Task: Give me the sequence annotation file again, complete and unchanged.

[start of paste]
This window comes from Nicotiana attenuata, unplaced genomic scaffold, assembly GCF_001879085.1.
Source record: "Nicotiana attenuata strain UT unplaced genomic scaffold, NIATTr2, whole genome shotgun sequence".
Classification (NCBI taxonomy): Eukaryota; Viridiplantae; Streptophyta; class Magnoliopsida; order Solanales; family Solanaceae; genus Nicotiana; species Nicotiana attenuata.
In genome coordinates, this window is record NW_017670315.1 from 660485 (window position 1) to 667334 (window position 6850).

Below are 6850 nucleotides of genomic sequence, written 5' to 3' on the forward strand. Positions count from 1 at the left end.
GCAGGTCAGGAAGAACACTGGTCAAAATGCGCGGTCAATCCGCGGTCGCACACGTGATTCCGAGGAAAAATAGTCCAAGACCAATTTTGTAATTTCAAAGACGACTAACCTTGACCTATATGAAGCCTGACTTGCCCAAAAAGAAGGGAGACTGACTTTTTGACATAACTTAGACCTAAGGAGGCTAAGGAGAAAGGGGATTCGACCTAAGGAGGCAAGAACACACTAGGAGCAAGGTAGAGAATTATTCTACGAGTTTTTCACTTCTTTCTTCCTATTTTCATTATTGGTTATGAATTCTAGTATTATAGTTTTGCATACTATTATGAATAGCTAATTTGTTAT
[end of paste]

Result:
This window comes from Nicotiana attenuata, unplaced genomic scaffold, assembly GCF_001879085.1.
Source record: "Nicotiana attenuata strain UT unplaced genomic scaffold, NIATTr2, whole genome shotgun sequence".
Classification (NCBI taxonomy): Eukaryota; Viridiplantae; Streptophyta; class Magnoliopsida; order Solanales; family Solanaceae; genus Nicotiana; species Nicotiana attenuata.
In genome coordinates, this window is record NW_017670315.1 from 660485 (window position 1) to 667334 (window position 6850).

Below are 6850 nucleotides of genomic sequence, written 5' to 3' on the forward strand. Positions count from 1 at the left end.
GCAGGTCAGGAAGAACACTGGTCAAAATGCGCGGTCAATCCGCGGTCGCACACGTGATTCCGAGGAAAAATAGTCCAAGACCAATTTTGTAATTTCAAAGACGACTAACCTTGACCTATATGAAGCCTGACTTGCCCAAAAAGAAGGGAGACTGACTTTTTGACATAACTTAGACCTAAGGAGGCTAAGGAGAAAGGGGATTCGACCTAAGGAGGCAAGAACACACTAGGAGCAAGGTAGAGAATTATTCTACGAGTTTTTCACTTCTTTCTTCCTATTTTCATTATTGGTTATGAATTCTAGTATTATAGTTTTGCATACTATTATGAATAGCTAATTTGTTAT